From Nathan Attrill at Lowy Interpreter:
In a week which began with images of Xi Jinping waving at his own giant portrait in a military parade for the People’s Republic of China’s (PRC) 70th anniversary, it ended in an even more surreal manner – with a cartoon Winnie the Pooh being strangled to death in a Chinese gulag. Ordinarily one might not see a connection between these two images, but in the PRC of the “new era”, there is increasingly little room for Western business, popular culture, or sport to engage with people in China on terms the Party does not mediate.
Pooh appears in a recent episode of the long-running satire South Park which accuses Hollywood of pandering to the tastes of Chinese censors for market access, threatening artistic integrity and freedom of expression. Such claims have been made before, but the issue has now exploded into the public consciousness helped along in the same week by a tweet from an official for the NBA’s Houston Rockets showing support for protestors in Hong Kong.
Authorities in China and some fans reacted with typical patriotic displeasure and fury. But now questions over what the NBA should do and say have reached the highest levels of US government, and in one incident getting rare bipartisan agreement.
But multinational corporations such as the NBA “offending the Chinese people” is not a new story, nor is it one that could not be survived with a bit of corporate kowtowing. What is different for the NBA is the timing and its product, a sporting touchstone for both sides of the Pacific in the emerging Sino-American “decoupling”.
These increasingly occurring corporate dramas are not about us. Chinese people are asked every day to choose between loyalty to the Party and something else. This time its American basketball, but at other moments it has been fashionable handbags or international airlines that had the audacity to imply Taiwan was a country. It doesn’t matter what the something is. What matters is the performative denouncements and stitching of this insult into the long tapestry of humiliation at the hands of foreigners which underpins the legitimacy of the Party’s continuing monopoly of power.
The Party is in an ideological conflict with Western liberal democracy whether we like it or not, or whether we call it a “cold war” or not. Ideological competition is back in Xi’s “New Era”, and at last more people are waking up to this fact. The China of World Trade Organisation accession days – when thorny political differences between two systems could be put aside for everyone to make money – are over. The inoffensively named “Document No. 9” published and circulated among top Party organisations in 2013 is explicit in characterising Western constitutional democracy, universal values, civil society, freedom of the press, and efforts to counter the Party’s narrative on Chinese history as potential threats to “split” China and bring about a “colour revolution”. According to the New York Times, this document “bears the unmistakable imprimatur of Xi Jinping”.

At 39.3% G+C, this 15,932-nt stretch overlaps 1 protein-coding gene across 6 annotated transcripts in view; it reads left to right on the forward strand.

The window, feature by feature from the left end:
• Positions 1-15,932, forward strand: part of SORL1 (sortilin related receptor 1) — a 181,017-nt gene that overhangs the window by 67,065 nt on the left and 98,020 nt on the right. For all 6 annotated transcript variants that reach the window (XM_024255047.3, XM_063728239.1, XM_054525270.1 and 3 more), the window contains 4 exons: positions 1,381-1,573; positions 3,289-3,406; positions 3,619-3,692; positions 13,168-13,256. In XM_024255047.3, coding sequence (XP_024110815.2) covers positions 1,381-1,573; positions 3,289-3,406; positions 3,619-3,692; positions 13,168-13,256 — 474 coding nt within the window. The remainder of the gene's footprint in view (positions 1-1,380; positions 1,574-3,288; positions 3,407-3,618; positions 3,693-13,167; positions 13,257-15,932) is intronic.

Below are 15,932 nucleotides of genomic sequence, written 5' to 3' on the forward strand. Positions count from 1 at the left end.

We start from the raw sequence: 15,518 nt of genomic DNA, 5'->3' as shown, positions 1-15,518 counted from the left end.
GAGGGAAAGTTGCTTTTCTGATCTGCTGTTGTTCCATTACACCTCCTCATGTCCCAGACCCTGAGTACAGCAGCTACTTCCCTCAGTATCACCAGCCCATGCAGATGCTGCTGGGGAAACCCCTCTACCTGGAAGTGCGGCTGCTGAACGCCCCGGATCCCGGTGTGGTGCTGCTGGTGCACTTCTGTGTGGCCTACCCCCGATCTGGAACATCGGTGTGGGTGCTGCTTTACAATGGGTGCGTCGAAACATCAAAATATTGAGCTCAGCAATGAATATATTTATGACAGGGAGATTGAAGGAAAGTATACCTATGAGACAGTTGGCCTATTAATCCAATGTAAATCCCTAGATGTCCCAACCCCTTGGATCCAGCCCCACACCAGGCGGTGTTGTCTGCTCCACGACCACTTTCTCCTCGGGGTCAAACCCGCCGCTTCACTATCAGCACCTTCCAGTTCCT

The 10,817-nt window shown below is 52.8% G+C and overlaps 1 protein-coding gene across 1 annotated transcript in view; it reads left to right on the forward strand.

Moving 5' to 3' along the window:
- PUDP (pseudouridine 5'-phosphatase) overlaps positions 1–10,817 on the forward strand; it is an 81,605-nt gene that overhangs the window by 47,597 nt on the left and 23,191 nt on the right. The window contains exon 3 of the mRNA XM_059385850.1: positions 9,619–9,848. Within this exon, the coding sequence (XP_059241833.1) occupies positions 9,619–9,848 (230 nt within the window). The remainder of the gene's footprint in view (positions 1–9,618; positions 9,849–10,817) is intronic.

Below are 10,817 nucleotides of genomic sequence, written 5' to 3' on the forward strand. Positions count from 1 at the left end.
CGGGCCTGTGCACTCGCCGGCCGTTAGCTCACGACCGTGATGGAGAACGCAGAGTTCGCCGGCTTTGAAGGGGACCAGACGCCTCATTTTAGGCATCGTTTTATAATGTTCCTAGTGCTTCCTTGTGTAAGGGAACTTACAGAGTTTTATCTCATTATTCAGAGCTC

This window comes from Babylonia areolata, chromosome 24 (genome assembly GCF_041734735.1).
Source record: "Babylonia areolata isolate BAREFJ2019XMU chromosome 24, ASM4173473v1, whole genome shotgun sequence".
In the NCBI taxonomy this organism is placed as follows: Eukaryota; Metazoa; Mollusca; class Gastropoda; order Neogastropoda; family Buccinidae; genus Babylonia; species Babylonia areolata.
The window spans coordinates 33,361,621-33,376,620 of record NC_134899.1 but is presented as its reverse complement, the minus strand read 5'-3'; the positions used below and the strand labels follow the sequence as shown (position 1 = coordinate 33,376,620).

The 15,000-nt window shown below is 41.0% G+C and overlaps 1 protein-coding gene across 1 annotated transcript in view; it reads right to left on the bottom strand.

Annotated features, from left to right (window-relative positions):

Chinese leaders feel sufficiently confident – or threatened – in their power that they believe they no longer must hide their capacities or bide their time, as Deng Xiaoping once advised. The time is now for the PRC to make the outside world choose what it values more – its ideology or its access to 800 million patriotic consumers. We in liberal societies are now the ones being asked to choose, and unfortunately we are demanding the wrong people do it on our behalf.
We are demanding multinational corporations to uphold, defend, and promote our values. That these organisations would not even think to trade free speech for market access should surprise no one. They are not structured to have a moral compass which guides decision-making – they look more like authoritarian institutions than democratic ones.
This is what makes them the weakest points for any engagement with China, because they base it on little more than economic transactions where Chinese people are defined as “consumers”, so we don’t have to deal with their politics. This is no longer going to work in a new era of greater political and ideological competition. Yet corporations are still the vanguard for our relations with the people of China when they are not promoters or defenders of liberal values – nor can they be, nor even should they be.
True advocacy for free speech in a world where China is increasingly more assertive must come from civil society and the culture it produces, which may need to challenge the core ideas of the Chinese Communist Party. Individuals must tweet what they want to, because support for liberal values will not come from relying on the NBA or Hollywood, who will continue to find the issue “complex” when it really is not. Expecting corporations to advocate for liberal values is not worth your time, and as South Park’s Stan Marsh puts it: “Anyone who would betray their ideals just to make money in China isn’t worth a lick of spit.”
Making it vital that civil society speaks out consistently and loudly.